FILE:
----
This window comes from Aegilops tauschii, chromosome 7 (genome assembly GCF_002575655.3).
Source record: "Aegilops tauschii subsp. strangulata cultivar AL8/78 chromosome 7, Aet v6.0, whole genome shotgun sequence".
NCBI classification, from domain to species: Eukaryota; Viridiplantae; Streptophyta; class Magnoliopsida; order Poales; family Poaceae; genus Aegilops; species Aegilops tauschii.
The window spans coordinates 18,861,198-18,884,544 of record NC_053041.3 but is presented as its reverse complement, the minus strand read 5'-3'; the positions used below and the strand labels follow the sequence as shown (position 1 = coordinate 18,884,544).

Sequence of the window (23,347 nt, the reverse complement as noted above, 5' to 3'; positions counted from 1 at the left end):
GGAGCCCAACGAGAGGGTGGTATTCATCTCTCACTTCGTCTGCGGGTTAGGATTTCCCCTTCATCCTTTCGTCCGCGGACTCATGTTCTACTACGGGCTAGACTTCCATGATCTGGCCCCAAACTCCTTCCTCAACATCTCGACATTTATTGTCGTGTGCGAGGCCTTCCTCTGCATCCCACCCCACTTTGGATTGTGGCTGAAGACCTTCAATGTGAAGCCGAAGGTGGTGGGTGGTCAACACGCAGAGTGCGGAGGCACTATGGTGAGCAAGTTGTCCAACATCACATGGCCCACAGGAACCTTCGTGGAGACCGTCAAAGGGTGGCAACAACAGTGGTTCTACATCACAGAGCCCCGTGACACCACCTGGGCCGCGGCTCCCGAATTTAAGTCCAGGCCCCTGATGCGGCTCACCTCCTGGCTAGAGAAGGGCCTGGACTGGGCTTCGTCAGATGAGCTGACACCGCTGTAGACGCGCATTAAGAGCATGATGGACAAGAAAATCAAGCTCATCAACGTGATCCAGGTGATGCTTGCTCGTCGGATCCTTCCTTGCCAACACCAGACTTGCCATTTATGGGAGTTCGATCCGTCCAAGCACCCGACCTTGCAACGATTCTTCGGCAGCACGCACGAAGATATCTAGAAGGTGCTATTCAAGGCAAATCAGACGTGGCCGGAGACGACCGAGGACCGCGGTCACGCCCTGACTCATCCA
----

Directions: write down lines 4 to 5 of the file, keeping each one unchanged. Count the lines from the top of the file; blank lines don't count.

The window spans coordinates 18,861,198-18,884,544 of record NC_053041.3 but is presented as its reverse complement, the minus strand read 5'-3'; the positions used below and the strand labels follow the sequence as shown (position 1 = coordinate 18,884,544).

Sequence of the window (23,347 nt, the reverse complement as noted above, 5' to 3'; positions counted from 1 at the left end):